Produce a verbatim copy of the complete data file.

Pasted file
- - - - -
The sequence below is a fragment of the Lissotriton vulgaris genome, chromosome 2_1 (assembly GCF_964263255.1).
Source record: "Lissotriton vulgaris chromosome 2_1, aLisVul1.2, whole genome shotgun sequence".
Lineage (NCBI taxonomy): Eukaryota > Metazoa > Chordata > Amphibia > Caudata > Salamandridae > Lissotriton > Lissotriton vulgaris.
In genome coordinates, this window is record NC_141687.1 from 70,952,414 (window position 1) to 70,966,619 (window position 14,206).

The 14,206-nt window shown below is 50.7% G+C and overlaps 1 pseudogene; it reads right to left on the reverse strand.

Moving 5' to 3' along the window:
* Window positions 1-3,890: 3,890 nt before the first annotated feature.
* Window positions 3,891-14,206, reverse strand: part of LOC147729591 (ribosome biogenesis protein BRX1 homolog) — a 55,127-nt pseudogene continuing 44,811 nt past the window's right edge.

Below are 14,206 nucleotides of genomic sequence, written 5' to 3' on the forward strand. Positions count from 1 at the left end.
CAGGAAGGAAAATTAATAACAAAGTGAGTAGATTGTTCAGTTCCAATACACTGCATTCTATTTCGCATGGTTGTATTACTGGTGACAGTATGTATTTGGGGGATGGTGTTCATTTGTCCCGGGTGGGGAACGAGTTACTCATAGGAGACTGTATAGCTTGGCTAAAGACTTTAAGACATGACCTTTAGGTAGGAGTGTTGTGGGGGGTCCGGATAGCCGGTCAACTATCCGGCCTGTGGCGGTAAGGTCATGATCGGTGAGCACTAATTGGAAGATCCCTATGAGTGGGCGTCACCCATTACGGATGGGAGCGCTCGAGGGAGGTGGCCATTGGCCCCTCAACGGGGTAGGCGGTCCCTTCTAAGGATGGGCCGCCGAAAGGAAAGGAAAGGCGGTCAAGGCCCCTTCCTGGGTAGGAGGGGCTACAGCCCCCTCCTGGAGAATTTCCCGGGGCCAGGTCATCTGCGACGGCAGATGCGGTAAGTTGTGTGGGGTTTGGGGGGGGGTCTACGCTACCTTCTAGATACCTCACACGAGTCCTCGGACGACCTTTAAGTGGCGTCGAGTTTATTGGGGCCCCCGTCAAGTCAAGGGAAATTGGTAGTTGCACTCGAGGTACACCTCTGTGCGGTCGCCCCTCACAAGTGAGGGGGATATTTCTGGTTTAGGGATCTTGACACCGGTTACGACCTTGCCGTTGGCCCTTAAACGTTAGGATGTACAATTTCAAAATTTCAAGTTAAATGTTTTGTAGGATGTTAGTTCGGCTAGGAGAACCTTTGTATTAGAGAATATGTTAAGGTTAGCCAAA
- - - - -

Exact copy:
The sequence below is a fragment of the Lissotriton vulgaris genome, chromosome 2_1 (assembly GCF_964263255.1).
Source record: "Lissotriton vulgaris chromosome 2_1, aLisVul1.2, whole genome shotgun sequence".
Lineage (NCBI taxonomy): Eukaryota > Metazoa > Chordata > Amphibia > Caudata > Salamandridae > Lissotriton > Lissotriton vulgaris.
In genome coordinates, this window is record NC_141687.1 from 70,952,414 (window position 1) to 70,966,619 (window position 14,206).

The 14,206-nt window shown below is 50.7% G+C and overlaps 1 pseudogene; it reads right to left on the reverse strand.

Moving 5' to 3' along the window:
* Window positions 1-3,890: 3,890 nt before the first annotated feature.
* Window positions 3,891-14,206, reverse strand: part of LOC147729591 (ribosome biogenesis protein BRX1 homolog) — a 55,127-nt pseudogene continuing 44,811 nt past the window's right edge.

Below are 14,206 nucleotides of genomic sequence, written 5' to 3' on the forward strand. Positions count from 1 at the left end.
CAGGAAGGAAAATTAATAACAAAGTGAGTAGATTGTTCAGTTCCAATACACTGCATTCTATTTCGCATGGTTGTATTACTGGTGACAGTATGTATTTGGGGGATGGTGTTCATTTGTCCCGGGTGGGGAACGAGTTACTCATAGGAGACTGTATAGCTTGGCTAAAGACTTTAAGACATGACCTTTAGGTAGGAGTGTTGTGGGGGGTCCGGATAGCCGGTCAACTATCCGGCCTGTGGCGGTAAGGTCATGATCGGTGAGCACTAATTGGAAGATCCCTATGAGTGGGCGTCACCCATTACGGATGGGAGCGCTCGAGGGAGGTGGCCATTGGCCCCTCAACGGGGTAGGCGGTCCCTTCTAAGGATGGGCCGCCGAAAGGAAAGGAAAGGCGGTCAAGGCCCCTTCCTGGGTAGGAGGGGCTACAGCCCCCTCCTGGAGAATTTCCCGGGGCCAGGTCATCTGCGACGGCAGATGCGGTAAGTTGTGTGGGGTTTGGGGGGGGGTCTACGCTACCTTCTAGATACCTCACACGAGTCCTCGGACGACCTTTAAGTGGCGTCGAGTTTATTGGGGCCCCCGTCAAGTCAAGGGAAATTGGTAGTTGCACTCGAGGTACACCTCTGTGCGGTCGCCCCTCACAAGTGAGGGGGATATTTCTGGTTTAGGGATCTTGACACCGGTTACGACCTTGCCGTTGGCCCTTAAACGTTAGGATGTACAATTTCAAAATTTCAAGTTAAATGTTTTGTAGGATGTTAGTTCGGCTAGGAGAACCTTTGTATTAGAGAATATGTTAAGGTTAGCCAAA